Democrats who never cared a bit about genuine fixes to make our electoral processes more secure are now using “Russian hacking” as an argument for more federal control over elections:
For more than a decade, any person who honestly spoke about their sincerely held concerns regarding “election integrity” was summarily branded as a partisan fabulist upset by the fact that non-white voters could turn out in greater numbers.
Now, the left is trying to corner the market.
And they’re not letting a good ginned-up crisis go to waste.
Instead of focusing on the foundational matter of how best to maintain the content of our voter registration systems, we are witnessing the beginning of a leftist regression — where the only solution worthy of discussion is how election powers are better centralized in Washington.
Repeatedly during Jeh Johnson’s House Intelligence Committee testimony, he was asked what Congress could do to intervene. To Mr. Johnson’s credit, he scoffed at the probability of a smooth federalization of voting systems. He must not have gotten the memo, which is understandable considering Mr. Johnson is no veteran of the voting wars.
What the left really wants, four years after the Shelby County decision, is to force states back under federal preclearance requirements.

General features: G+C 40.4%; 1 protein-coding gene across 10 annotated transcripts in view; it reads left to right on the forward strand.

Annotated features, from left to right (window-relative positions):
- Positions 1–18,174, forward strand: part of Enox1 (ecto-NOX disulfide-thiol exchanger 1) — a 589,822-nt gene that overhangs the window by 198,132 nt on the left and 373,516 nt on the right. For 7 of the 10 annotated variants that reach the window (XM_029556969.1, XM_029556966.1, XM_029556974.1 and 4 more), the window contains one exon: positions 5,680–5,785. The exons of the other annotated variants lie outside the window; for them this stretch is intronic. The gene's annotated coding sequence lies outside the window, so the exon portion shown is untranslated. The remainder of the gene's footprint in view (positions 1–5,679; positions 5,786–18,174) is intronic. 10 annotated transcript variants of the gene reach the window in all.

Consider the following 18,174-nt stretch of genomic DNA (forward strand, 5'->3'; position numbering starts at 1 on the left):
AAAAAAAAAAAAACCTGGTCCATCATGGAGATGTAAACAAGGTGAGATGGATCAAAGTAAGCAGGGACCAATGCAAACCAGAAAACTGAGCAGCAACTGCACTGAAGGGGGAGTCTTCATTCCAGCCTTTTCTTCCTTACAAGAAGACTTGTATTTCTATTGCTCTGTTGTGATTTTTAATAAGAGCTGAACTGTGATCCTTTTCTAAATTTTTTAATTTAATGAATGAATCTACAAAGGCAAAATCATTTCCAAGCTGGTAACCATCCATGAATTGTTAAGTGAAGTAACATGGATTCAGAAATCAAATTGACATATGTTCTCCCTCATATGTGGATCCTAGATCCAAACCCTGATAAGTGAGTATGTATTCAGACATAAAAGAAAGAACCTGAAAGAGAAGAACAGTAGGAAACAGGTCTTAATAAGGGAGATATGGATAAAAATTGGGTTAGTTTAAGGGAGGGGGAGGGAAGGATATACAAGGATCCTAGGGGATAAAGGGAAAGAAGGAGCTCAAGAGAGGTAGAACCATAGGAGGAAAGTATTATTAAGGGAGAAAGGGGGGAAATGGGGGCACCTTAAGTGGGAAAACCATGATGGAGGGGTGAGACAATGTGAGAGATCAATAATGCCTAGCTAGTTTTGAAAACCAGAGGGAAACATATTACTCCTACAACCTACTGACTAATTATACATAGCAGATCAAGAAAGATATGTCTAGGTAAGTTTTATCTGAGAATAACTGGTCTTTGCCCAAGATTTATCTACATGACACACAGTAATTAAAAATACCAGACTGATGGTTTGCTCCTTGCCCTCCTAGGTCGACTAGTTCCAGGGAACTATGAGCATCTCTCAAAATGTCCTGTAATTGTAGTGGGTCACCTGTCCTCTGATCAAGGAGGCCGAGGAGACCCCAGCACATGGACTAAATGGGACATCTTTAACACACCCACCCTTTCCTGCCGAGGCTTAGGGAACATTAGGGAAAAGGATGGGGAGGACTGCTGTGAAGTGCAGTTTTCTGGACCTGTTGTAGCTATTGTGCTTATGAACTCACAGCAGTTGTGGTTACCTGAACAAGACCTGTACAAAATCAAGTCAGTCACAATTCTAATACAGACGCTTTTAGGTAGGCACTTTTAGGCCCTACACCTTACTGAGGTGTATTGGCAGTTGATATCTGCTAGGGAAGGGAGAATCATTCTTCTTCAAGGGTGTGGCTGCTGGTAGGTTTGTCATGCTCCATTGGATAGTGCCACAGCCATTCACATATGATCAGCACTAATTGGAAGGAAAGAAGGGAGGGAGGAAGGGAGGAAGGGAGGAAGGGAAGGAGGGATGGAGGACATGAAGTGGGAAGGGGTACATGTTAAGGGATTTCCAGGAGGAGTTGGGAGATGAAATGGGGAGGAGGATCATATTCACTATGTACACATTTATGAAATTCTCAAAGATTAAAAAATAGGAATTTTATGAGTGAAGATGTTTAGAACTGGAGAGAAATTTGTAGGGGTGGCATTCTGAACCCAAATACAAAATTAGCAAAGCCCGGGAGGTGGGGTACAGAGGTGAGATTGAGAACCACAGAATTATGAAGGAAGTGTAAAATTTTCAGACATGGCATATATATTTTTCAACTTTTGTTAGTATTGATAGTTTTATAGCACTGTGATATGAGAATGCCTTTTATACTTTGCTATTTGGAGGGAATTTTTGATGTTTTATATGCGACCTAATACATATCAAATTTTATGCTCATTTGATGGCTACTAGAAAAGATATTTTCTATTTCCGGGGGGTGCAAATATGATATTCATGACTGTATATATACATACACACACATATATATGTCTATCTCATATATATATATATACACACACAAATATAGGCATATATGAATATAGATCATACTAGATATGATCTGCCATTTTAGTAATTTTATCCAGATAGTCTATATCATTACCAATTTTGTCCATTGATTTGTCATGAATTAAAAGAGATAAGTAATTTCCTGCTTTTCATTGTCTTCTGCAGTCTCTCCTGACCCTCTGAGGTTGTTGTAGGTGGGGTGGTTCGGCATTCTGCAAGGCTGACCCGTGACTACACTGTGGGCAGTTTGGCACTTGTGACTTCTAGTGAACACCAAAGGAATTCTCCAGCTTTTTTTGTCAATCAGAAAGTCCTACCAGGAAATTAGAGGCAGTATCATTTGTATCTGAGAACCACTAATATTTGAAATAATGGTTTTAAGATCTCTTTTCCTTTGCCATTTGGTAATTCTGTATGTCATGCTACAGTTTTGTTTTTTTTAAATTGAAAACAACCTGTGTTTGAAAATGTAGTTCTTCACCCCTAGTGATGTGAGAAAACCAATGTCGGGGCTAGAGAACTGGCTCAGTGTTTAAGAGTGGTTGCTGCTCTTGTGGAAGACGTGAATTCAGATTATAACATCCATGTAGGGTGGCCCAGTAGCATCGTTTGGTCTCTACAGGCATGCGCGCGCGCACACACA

The real deep-state prize remains: returning states under the thumb of federal bureaucrats when they want to change voter ID laws and even polling place locations. In other words, “fixing the Voting Rights Act,” as the racial interest groups call it.
With election systems still getting front page ink, the remnants of the once-respectable civil rights establishment hope to pivot public attention toward their lust to renew old unconstitutional federal oversight powers. It has the added benefit of getting many of the employees of these groups plum jobs on the Government Service scale to boss state election officials around.
The core concern is getting lost in the rush to standardize and federalize. A state voter registration system with the best cybersecurity that taxpayers can buy is meaningless if the data protected is not properly maintained. For eight years, voter rolls were allowed to fall into disrepair. In response, several experts have taken it upon themselves to assist officials in cleaning up their books.
The question is not whether the Russians attacked our systems. We must instead ask ourselves if we are willing to hold states accountable in combating integrity threats from within with equal zeal as those on the outside. If the day comes when a hacker attacks a dirty voter roll, how will a clerk even know something is amiss?